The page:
Last updated on August 20th, 2022 at 12:29 am
We had quite the whirlwind last week over the study that Dartmouth released on February 16th about elevated levels of arsenic in some formula and food products containing organic brown rice syrup. I wanted to address it here even though it was addressed elsewhere last week. I wanted to provide a list of the facts, and I also want to provide some mild recommendations on what to do if you’re concerned… and my guess is you are if your baby formula uses organic brown rice syrup.
In a nutshell, researchers tested a slew of baby formulas, cereal bars, energy bars and energy gels (used by endurance athletes) for arsenic and uncovered some interesting results that linked the use of organic brown rice syrup, rice flour, rice grain or rice flakes as the source of the elevated levels.
From a consumer reports article, which sums up the results for us:
- Two of 17 infant formulas tested listed organic brown rice syrup as the primary ingredient. One had a total arsenic concentration of six times the federal limit of 10 parts per billion (ppb) for total arsenic in bottled or public drinking water. This is particularly worrisome for babies because they are especially vulnerable to arsenic’s toxic effects due to their small size and the corresponding arsenic consumption per pound of body weight.
- Twenty-two of 29 cereal bars or energy bars tested listed at least one of these four rice products—organic brown rice syrup, rice flour, rice grain or rice flakes – among the top five ingredients. The seven other bars were among the lowest in total arsenic, ranging from 8 to 27 ppb, while those containing syrup or other forms of rice ranged from 23 to 128 ppb.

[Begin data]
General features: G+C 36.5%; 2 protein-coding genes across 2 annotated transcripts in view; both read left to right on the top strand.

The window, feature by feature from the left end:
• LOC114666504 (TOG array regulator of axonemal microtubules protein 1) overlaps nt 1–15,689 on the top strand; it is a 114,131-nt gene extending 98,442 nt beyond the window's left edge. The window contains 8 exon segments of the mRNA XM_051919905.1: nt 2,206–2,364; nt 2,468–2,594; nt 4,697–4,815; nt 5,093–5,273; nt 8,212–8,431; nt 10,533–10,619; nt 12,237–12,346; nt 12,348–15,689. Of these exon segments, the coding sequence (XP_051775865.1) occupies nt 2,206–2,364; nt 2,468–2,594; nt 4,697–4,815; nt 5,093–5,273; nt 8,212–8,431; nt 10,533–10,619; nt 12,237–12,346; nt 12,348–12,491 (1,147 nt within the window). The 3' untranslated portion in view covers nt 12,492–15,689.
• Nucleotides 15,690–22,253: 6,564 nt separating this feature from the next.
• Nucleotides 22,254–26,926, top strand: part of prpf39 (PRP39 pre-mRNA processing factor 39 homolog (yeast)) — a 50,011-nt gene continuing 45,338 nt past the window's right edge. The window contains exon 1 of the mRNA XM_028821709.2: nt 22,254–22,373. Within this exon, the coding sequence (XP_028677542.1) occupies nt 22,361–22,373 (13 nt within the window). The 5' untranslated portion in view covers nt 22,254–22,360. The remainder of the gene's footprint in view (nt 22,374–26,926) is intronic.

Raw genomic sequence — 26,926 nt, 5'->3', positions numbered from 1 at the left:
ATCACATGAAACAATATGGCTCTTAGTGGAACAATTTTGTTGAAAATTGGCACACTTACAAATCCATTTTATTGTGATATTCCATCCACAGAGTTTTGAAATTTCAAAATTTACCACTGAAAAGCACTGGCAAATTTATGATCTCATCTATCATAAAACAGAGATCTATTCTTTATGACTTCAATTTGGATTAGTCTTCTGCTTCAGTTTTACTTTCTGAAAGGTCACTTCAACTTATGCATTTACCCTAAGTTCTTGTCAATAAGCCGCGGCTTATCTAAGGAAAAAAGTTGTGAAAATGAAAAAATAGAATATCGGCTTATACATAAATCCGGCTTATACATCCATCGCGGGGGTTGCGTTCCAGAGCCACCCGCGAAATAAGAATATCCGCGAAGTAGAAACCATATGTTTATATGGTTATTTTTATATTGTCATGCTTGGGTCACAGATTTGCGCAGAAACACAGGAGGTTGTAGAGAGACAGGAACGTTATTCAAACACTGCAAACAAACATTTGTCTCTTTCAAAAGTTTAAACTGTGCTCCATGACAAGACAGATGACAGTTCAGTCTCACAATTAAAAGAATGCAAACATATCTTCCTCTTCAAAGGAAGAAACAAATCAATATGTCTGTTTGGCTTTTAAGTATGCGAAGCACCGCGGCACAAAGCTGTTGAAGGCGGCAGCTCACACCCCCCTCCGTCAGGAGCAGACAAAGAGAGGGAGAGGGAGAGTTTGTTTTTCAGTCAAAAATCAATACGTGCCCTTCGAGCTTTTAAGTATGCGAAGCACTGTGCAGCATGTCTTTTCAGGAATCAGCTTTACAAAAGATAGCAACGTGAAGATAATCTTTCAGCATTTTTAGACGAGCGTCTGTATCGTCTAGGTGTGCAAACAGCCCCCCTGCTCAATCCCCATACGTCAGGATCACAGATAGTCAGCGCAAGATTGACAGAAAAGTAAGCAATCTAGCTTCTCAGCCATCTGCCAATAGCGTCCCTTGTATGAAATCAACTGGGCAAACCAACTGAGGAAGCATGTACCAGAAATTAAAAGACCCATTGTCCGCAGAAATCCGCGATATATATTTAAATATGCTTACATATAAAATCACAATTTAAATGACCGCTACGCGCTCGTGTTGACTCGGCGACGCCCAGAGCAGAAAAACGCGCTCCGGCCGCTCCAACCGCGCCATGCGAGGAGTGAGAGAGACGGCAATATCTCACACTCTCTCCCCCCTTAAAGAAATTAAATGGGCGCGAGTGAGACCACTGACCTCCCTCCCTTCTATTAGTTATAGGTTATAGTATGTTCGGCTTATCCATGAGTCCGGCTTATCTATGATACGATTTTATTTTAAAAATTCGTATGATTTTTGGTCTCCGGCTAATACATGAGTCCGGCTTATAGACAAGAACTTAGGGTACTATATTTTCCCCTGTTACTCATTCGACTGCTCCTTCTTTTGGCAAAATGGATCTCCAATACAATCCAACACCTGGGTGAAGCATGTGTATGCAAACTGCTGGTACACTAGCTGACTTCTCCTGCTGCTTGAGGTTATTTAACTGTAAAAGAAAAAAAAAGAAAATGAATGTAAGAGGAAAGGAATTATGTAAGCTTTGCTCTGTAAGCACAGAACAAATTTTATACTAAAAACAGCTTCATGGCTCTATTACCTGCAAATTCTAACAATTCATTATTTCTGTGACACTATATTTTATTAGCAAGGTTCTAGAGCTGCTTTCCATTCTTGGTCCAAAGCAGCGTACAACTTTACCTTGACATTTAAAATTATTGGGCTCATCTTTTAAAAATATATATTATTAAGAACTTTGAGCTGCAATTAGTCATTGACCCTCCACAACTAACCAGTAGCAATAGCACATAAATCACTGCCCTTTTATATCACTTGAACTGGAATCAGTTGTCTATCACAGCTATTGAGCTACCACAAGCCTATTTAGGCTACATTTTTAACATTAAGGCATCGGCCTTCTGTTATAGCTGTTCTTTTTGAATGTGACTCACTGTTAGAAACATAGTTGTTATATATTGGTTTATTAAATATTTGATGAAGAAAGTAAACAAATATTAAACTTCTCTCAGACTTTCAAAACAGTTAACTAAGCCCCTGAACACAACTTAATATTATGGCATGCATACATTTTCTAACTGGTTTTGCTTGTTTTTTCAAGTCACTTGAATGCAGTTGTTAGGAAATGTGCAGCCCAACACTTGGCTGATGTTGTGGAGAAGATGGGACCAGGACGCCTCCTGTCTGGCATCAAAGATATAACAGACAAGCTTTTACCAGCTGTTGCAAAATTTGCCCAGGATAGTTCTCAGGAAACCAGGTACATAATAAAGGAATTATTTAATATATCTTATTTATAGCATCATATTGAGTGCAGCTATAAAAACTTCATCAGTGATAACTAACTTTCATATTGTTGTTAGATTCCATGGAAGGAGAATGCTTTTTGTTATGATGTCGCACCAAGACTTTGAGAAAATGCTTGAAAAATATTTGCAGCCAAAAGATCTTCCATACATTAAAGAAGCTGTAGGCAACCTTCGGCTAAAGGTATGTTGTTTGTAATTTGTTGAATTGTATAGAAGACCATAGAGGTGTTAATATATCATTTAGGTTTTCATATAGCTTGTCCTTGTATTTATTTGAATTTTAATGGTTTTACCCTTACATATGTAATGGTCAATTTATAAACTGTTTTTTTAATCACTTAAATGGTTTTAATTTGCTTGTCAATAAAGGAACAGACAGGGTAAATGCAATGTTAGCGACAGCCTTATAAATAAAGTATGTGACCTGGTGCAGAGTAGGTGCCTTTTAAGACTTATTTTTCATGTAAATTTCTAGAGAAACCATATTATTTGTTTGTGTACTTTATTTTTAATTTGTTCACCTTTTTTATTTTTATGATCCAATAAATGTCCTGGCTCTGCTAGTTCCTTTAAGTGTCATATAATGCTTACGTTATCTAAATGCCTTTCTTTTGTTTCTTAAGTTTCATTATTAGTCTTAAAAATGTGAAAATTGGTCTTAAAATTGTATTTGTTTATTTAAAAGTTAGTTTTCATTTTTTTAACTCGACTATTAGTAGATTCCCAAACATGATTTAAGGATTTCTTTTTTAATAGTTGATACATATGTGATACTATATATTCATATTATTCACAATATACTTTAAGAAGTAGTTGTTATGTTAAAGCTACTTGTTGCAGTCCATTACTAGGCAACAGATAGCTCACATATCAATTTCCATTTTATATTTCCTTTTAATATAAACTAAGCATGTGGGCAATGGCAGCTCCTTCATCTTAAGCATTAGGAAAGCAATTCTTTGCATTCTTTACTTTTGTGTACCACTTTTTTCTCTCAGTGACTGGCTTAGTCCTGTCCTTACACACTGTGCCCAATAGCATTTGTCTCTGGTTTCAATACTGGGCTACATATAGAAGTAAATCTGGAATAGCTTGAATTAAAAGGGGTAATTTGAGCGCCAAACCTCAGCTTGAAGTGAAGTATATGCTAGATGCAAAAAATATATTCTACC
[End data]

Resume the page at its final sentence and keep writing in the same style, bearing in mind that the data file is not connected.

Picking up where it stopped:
- Tests of high-energy products known as “energy shots” that are used by endurance athletes and others showed that one of the three gel-like blocks contained 84 ppb of total arsenic, while the other two contained 171 ppb.
To put this into perspective, the EPA has set a limit of 10ppb for inorganic arsenic in drinking water. (Thank you Dr Greene for that statistic). The EPA had also set a “level of concern” at 23 ppb for fruit juices.
The report does not name any brands. Which REALLY irritates me when they do that. Anyhow, two formulas that were tested list organic brown rice syrup as a primary ingredient – and to my knowledge, there is only one brand that uses it: Nature’s One. SO of course, their phones were ringing off the hook, and their Facebook page was bombarded.
Historically, Nature’s One has been one of the more conscientious brands of baby formula on the market. Testing for perchlorate (rocket fuel), and other environmental chemicals, using organic ingredients and they don’t use the hexane extraction method of obtaining DHA for their formulas. This is all good news for moms using formula. So it pains me to see them under such rapid fire scrutiny.
Nature’s One is releasing some information about their testing soon and will publish that information on their website.
What Do I Do Now???
I know many moms were outraged and trying to figure out what to do. Dr Greene’s response was not to panic but recommended “that rice not be the primary source of calories for babies” so this puts us back to square one. Nature’s One will release their independent test results soon, but they hold firm that they have tested their organic brown rice syrups and they all come back as having undetectable amounts in lab tests.
If you want to change your formula to a nonorganic brown rice-based formula, please check out my Formula Analysis to decide what might be a better alternative. I’d love to have the perfect answer for you when it comes to this, but I don’t.
I would recommend checking the ingredients lists on your organic cereal bars or foods and to limit how much of these products your kids eat. I know many moms rely on rice milk or rice based products for kids with allergies… if this is you, please contact the brand manufacturers of the products you consume regularly and ask them:
1. Where does their rice syrup come from (apparently, if it comes from California, this is better.. something about the arsenic pesticides were used less in that area).
2. Ask if they test for arsenic with technology at least able to detect 10 ppb (parts per billion)
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